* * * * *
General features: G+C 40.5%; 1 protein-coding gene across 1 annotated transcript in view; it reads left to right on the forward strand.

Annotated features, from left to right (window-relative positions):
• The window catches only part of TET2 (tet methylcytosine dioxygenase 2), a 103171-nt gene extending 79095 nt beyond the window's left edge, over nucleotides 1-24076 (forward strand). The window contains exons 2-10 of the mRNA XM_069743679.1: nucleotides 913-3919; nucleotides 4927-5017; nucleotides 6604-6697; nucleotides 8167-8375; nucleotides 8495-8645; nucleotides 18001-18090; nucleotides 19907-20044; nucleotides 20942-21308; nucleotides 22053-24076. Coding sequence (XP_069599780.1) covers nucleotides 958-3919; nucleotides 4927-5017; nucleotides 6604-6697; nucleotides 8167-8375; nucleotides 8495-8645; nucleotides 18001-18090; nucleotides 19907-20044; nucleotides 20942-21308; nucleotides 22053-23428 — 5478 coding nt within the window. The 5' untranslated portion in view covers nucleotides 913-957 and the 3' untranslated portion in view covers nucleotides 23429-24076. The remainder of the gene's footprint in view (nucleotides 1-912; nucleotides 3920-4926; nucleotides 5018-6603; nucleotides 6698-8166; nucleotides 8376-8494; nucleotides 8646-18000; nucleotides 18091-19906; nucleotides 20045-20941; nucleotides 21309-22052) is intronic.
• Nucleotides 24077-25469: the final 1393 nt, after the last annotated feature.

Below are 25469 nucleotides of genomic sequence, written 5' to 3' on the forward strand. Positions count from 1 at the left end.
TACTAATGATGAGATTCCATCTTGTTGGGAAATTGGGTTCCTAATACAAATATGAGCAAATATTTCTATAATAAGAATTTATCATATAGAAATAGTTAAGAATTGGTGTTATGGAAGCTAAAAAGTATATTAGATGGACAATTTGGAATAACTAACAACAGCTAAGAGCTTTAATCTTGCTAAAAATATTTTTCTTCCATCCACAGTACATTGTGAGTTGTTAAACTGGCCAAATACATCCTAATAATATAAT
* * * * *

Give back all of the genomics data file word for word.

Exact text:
General features: G+C 40.5%; 1 protein-coding gene across 1 annotated transcript in view; it reads left to right on the forward strand.

Annotated features, from left to right (window-relative positions):
• The window catches only part of TET2 (tet methylcytosine dioxygenase 2), a 103171-nt gene extending 79095 nt beyond the window's left edge, over nucleotides 1-24076 (forward strand). The window contains exons 2-10 of the mRNA XM_069743679.1: nucleotides 913-3919; nucleotides 4927-5017; nucleotides 6604-6697; nucleotides 8167-8375; nucleotides 8495-8645; nucleotides 18001-18090; nucleotides 19907-20044; nucleotides 20942-21308; nucleotides 22053-24076. Coding sequence (XP_069599780.1) covers nucleotides 958-3919; nucleotides 4927-5017; nucleotides 6604-6697; nucleotides 8167-8375; nucleotides 8495-8645; nucleotides 18001-18090; nucleotides 19907-20044; nucleotides 20942-21308; nucleotides 22053-23428 — 5478 coding nt within the window. The 5' untranslated portion in view covers nucleotides 913-957 and the 3' untranslated portion in view covers nucleotides 23429-24076. The remainder of the gene's footprint in view (nucleotides 1-912; nucleotides 3920-4926; nucleotides 5018-6603; nucleotides 6698-8166; nucleotides 8376-8494; nucleotides 8646-18000; nucleotides 18091-19906; nucleotides 20045-20941; nucleotides 21309-22052) is intronic.
• Nucleotides 24077-25469: the final 1393 nt, after the last annotated feature.

Below are 25469 nucleotides of genomic sequence, written 5' to 3' on the forward strand. Positions count from 1 at the left end.
TACTAATGATGAGATTCCATCTTGTTGGGAAATTGGGTTCCTAATACAAATATGAGCAAATATTTCTATAATAAGAATTTATCATATAGAAATAGTTAAGAATTGGTGTTATGGAAGCTAAAAAGTATATTAGATGGACAATTTGGAATAACTAACAACAGCTAAGAGCTTTAATCTTGCTAAAAATATTTTTCTTCCATCCACAGTACATTGTGAGTTGTTAAACTGGCCAAATACATCCTAATAATATAAT